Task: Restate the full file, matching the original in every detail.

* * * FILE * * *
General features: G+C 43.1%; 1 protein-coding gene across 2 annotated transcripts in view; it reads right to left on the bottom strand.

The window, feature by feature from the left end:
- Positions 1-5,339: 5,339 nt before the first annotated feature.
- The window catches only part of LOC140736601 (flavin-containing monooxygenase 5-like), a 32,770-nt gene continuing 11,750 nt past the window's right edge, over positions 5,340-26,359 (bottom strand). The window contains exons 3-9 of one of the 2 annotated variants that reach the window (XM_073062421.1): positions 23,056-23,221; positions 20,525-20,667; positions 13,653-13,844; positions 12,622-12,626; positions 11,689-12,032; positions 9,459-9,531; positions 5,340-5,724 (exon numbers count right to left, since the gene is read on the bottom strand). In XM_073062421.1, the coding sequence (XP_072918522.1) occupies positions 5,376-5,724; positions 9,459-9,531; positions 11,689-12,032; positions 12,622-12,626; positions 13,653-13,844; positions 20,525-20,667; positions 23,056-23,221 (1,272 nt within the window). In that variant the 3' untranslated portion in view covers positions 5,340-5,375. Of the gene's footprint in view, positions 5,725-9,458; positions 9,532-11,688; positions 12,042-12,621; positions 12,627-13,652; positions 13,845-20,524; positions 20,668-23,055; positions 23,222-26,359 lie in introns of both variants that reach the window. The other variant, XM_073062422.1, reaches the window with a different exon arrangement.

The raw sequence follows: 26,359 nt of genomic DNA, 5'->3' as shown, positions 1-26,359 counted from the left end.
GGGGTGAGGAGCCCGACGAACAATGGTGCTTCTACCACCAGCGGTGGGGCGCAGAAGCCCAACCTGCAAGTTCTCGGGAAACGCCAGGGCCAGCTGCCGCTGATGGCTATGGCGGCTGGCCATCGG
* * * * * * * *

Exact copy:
General features: G+C 43.1%; 1 protein-coding gene across 2 annotated transcripts in view; it reads right to left on the bottom strand.

The window, feature by feature from the left end:
- Positions 1-5,339: 5,339 nt before the first annotated feature.
- The window catches only part of LOC140736601 (flavin-containing monooxygenase 5-like), a 32,770-nt gene continuing 11,750 nt past the window's right edge, over positions 5,340-26,359 (bottom strand). The window contains exons 3-9 of one of the 2 annotated variants that reach the window (XM_073062421.1): positions 23,056-23,221; positions 20,525-20,667; positions 13,653-13,844; positions 12,622-12,626; positions 11,689-12,032; positions 9,459-9,531; positions 5,340-5,724 (exon numbers count right to left, since the gene is read on the bottom strand). In XM_073062421.1, the coding sequence (XP_072918522.1) occupies positions 5,376-5,724; positions 9,459-9,531; positions 11,689-12,032; positions 12,622-12,626; positions 13,653-13,844; positions 20,525-20,667; positions 23,056-23,221 (1,272 nt within the window). In that variant the 3' untranslated portion in view covers positions 5,340-5,375. Of the gene's footprint in view, positions 5,725-9,458; positions 9,532-11,688; positions 12,042-12,621; positions 12,627-13,652; positions 13,845-20,524; positions 20,668-23,055; positions 23,222-26,359 lie in introns of both variants that reach the window. The other variant, XM_073062422.1, reaches the window with a different exon arrangement.

The raw sequence follows: 26,359 nt of genomic DNA, 5'->3' as shown, positions 1-26,359 counted from the left end.
GGGGTGAGGAGCCCGACGAACAATGGTGCTTCTACCACCAGCGGTGGGGCGCAGAAGCCCAACCTGCAAGTTCTCGGGAAACGCCAGGGCCAGCTGCCGCTGATGGCTATGGCGGCTGGCCATCGG